Another instance in which Italian would have been very useful was when I was supervising one of the girls’ birthday parties. I was put in charge of fifteen screaming, hyped up children who all wanted to go swimming, way out of their depth, in the somewhat rough sea. The two lifeguards who worked at the beach club promised they would help me out, and so I went out to sea with the sugar-high Italian bambini. It wasn’t long before one of them got overly adventurous and I was forced to leave the other kids under the supervision of the lifeguards while I had to chase this little rebel as he swam towards the rocks and deliberately pretended he couldn’t understand me. Here, however, he underestimated his competitor and I will relish to this day the stunned look on his face when he figured out that I could understand what he was saying to me in Italian, and also able to respond in my own stilted version of the language.

Those difficulties aside, the multinational and cultural experience of being an au pair was unforgettable. At the beach club, I met people from Brazil, Germany, France, Australia, Turkey, and of course, Italy. Having this diverse and interesting company really made the more lonely moments bearable and some thing I would say to those looking at being an au pair is to be sure to find out if you’ll have people your own age nearby because there will definitely come a time when you will tire of children. Also, you will definitely have some time by yourself so make sure you have plenty of things to keep you occupied. I brought my laptop and being able to use Facebook and Skype definitely helped me through the more solitary moments.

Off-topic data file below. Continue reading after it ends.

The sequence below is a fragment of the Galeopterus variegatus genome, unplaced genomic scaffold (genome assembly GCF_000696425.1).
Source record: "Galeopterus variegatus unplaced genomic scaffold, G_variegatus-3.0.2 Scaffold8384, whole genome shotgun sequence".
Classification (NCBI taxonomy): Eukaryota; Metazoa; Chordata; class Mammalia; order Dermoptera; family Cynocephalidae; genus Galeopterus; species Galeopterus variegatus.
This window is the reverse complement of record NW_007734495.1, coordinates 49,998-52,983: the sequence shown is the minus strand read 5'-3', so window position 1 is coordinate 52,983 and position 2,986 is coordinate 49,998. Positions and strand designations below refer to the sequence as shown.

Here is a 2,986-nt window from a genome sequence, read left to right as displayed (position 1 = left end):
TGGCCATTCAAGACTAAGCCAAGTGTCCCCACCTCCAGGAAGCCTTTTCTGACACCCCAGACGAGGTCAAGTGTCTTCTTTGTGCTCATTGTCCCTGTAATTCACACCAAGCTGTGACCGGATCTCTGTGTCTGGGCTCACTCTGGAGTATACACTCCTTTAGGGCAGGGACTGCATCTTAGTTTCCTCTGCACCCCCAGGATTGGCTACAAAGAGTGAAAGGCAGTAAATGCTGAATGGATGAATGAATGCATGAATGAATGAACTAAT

Being an au pair means planning to fully infiltrate yourself into somebody else’s family. It’s not something that has a one hundred per cent success rate as you can swiftly find out by asking others about their experiences, but there are definitely things you can do to help make it a success. Bringing a present for your family goes down well, and being willing to try everything is also appreciated. Most families will be very interested in anything you can tell them about where you’re from so having something local to give them will earn you brownie points. Something you should be prepared for is that it is an essential requirement that you are able to act like a complete clown. The girls pretty much made me their personal performing monkey and took endless delight in watching me act like an idiot, not that I minded prancing about like a child. It was worth losing my dignity to see them happy…almost!

Ultimately, being an au pair is a fantastic experience, and you will come back with your eyes open to the world, tanned (if you chose your location wisely) and with friends who you’ll hopefully have for a long time. It’s also very much a two-way street in that the family benefits greatly from the experience too. For example, this Au Pair Sydney program has brought together children with people from around the world allowing them to learn about other countries and cultures whilst also receiving quality care and, often, tuition. For those of you who are looking to make money over the summer, there are definitely more lucrative jobs out there, but the money I made working as an au pair covered my entire summer’s travelling as well as leaving me with some left over for college. It’s definitely an experience I would recommend because even though the word au pair can sometimes translate as ‘slave,’ you’ll learn an awful lot about people and other cultures as well as returning home with a bucket load of stories, memories and an insatiable appetite for travel.